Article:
This story is about the 1880’s wedding corset in cream silk with blue flossing.
When a customer contacted me about wanting a corset for part of her wedding ensemble, I knew I wanted it to turn out absolutely perfect. I wasn’t worried about drafting the corset to fit her body, but I was a little concerned about making sure the bust fit right. Also, she was knowledgable about corsets, and knew exactly how she wanted it to fit. For both those reasons, I decided to do a mock-up, something that is unusual for me when filling an internet-based order.
Corset drafting is a matter of mathematics. If the numbers fit, and you understand the shape of the human body and how it translates into two-dimensional pieces of fabric, the rest is mostly math, and a tiny bit of intuition. The vast majority of the corsets I have made have fit very well when they arrived, with the worst misfits all being a result of errors in the measurements submitted to me. The vast majority have also been underbust corsets, hence my nervousness with a sweetheart bust.
As a result, I was very confident of my ability to fit the body of a corset, and a little nervous of bustlines. You can imagine my shock when the first mock-up was far too large in the hip – nearly four inches too large. I have seen that happen before with high-hipped corsets, but the hip was only a little higher than the front or back, so I was rather stupefied. Considering myself lucky to have done a mock-up, I adjusted the fit of the hip according to the mock-up and we proceeded from there.
Over the course of two months we did a total of four mock-up fittings, adjusting the height of the waist, addressing a small asymmetry issue (the largest effect of which was a twisting of the corset body when tightened) and a comfort issue with the left hip, and making sure the bust fit perfect. Once we had a mock-up that was spot on, I proceeded to make the final corset. It was only about three weeks before the wedding, but that was plenty of time since she could use the final mock-up for her dress fittings while I completed the real corset.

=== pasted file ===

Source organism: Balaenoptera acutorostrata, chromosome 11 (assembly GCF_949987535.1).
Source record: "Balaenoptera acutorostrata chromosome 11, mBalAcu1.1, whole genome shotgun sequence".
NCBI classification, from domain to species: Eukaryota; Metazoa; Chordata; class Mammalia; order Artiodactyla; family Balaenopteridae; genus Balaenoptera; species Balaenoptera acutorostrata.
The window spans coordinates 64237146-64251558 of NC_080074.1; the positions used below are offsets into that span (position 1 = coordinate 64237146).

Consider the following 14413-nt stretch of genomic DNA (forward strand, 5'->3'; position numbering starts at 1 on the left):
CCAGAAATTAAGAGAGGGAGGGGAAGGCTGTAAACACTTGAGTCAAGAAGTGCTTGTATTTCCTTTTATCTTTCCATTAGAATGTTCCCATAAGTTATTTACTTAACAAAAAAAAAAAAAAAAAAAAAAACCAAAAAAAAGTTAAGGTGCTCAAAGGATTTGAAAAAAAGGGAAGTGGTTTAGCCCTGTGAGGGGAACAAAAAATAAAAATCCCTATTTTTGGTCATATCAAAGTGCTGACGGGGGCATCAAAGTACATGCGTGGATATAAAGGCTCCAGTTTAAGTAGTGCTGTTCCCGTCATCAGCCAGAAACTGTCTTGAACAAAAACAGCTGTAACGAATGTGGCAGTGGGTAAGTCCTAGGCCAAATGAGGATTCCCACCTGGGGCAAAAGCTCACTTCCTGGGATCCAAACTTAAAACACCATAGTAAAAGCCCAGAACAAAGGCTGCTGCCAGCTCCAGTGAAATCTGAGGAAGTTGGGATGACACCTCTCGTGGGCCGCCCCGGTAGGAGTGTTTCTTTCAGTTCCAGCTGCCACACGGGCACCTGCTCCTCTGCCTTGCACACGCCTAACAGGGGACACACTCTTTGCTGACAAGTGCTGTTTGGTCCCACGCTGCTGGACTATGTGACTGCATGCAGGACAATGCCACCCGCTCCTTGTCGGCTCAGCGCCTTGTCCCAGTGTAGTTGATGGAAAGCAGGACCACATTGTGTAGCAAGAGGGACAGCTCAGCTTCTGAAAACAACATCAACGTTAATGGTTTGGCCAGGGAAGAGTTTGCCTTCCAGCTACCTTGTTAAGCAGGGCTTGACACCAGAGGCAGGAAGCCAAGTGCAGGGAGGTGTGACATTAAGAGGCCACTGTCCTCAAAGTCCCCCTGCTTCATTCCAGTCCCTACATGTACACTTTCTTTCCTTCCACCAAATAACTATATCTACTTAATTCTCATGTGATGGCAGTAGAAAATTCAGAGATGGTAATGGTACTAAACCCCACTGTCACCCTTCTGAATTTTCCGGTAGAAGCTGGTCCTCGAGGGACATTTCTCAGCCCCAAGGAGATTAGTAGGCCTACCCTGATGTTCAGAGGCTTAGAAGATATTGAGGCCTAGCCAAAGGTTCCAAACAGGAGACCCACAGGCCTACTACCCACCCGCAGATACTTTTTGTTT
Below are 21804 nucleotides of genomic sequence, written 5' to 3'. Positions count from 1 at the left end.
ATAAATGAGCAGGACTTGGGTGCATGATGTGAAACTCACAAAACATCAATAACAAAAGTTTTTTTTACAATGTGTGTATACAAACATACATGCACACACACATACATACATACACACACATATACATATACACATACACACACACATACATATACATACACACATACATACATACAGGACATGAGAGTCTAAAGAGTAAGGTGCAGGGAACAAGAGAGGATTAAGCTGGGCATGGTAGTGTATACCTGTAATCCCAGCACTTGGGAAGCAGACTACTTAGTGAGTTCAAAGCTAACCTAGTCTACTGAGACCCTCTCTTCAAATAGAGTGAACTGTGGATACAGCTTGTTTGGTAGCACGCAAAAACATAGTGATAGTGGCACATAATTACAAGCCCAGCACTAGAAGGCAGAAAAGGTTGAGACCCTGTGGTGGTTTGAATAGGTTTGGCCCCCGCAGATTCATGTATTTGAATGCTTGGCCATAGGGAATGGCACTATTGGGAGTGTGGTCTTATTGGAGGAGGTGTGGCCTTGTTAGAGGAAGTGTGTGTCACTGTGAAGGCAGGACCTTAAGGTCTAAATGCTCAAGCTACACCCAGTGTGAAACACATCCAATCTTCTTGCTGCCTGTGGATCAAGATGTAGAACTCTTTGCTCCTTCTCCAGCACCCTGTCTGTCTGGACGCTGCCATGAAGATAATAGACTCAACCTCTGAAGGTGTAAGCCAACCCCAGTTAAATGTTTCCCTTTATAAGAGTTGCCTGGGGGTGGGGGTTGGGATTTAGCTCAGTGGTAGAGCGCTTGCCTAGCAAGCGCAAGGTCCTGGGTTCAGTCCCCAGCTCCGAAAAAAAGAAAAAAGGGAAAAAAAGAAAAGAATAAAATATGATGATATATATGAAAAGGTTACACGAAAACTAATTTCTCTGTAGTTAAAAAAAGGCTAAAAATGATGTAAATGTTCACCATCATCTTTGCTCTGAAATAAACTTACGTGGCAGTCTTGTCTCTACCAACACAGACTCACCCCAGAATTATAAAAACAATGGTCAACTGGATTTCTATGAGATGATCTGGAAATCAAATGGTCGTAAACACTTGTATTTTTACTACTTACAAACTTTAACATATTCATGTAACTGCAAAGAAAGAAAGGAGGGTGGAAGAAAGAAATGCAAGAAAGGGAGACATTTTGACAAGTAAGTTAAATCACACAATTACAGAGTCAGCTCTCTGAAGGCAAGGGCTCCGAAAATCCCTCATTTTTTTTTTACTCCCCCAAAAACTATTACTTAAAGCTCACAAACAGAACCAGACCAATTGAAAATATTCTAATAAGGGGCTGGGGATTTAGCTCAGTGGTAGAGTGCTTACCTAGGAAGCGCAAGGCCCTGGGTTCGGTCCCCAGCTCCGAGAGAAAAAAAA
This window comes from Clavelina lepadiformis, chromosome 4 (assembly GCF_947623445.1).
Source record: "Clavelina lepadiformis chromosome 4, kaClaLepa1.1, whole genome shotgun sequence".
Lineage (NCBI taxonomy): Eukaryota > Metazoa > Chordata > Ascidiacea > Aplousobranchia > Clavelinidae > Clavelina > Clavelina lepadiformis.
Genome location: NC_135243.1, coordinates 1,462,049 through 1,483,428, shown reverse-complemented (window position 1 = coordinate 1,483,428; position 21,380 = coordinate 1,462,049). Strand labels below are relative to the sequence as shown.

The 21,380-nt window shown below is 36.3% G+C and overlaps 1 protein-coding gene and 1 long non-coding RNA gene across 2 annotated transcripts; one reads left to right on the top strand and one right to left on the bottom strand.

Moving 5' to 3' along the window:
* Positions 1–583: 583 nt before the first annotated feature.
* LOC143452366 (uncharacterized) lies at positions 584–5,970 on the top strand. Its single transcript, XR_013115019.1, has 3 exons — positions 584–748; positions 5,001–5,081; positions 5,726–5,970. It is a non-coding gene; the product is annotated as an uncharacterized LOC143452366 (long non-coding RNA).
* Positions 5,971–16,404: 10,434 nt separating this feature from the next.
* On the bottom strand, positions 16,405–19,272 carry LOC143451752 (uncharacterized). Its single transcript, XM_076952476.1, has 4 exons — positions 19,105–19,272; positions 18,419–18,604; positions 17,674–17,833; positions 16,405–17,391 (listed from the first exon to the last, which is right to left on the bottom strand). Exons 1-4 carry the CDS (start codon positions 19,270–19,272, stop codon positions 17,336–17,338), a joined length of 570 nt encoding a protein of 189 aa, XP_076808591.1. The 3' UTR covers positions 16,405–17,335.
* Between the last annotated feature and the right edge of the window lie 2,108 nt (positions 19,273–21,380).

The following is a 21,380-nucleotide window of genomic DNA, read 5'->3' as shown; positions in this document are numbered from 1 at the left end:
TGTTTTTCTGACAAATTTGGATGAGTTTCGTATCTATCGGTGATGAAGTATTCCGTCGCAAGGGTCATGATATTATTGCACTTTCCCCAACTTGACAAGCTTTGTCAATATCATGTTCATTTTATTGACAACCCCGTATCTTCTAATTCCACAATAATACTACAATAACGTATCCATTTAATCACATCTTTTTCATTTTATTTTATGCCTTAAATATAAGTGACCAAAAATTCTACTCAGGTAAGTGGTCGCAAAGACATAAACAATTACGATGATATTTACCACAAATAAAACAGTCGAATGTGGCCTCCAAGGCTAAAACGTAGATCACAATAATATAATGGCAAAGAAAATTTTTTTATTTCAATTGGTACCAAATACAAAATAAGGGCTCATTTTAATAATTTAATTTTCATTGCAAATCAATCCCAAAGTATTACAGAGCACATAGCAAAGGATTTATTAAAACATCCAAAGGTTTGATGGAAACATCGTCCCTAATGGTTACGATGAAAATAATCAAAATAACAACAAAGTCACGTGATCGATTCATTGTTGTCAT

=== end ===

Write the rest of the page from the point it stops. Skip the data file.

I sent off the final corset with full confidence, and was absolutely stunned when I received a panicked email stating that the corset didn’t fit. The hip was so small compared to her actual body that it prevented her from cinching the waist to the needed measure for her wedding dress, and the comfort issue with her hip was worse than on the first mock-up. She couldn’t wear it, not even with the lacing loose on the hip. It just wasn’t going to work.
I spent most of the next day just thinking about it. At first I didn’t see what could have gone wrong. I’d seen the photos. The mock-up fit perfect. Why would the hip be so much smaller? I went back to the pattern, laid it out, and measured. The math tells volumes, and the hip of the half-pattern was nearly two inches short. Clearly, that was the source of the problem. At the time I told myself that if I had only re-measured the pattern before making the final corset, I would have seen the problem and corrected it. Looking back, though, I don’t think I would have corrected the mistake. I would have been confused, but believed the mock-up and proceeded in exactly the same way.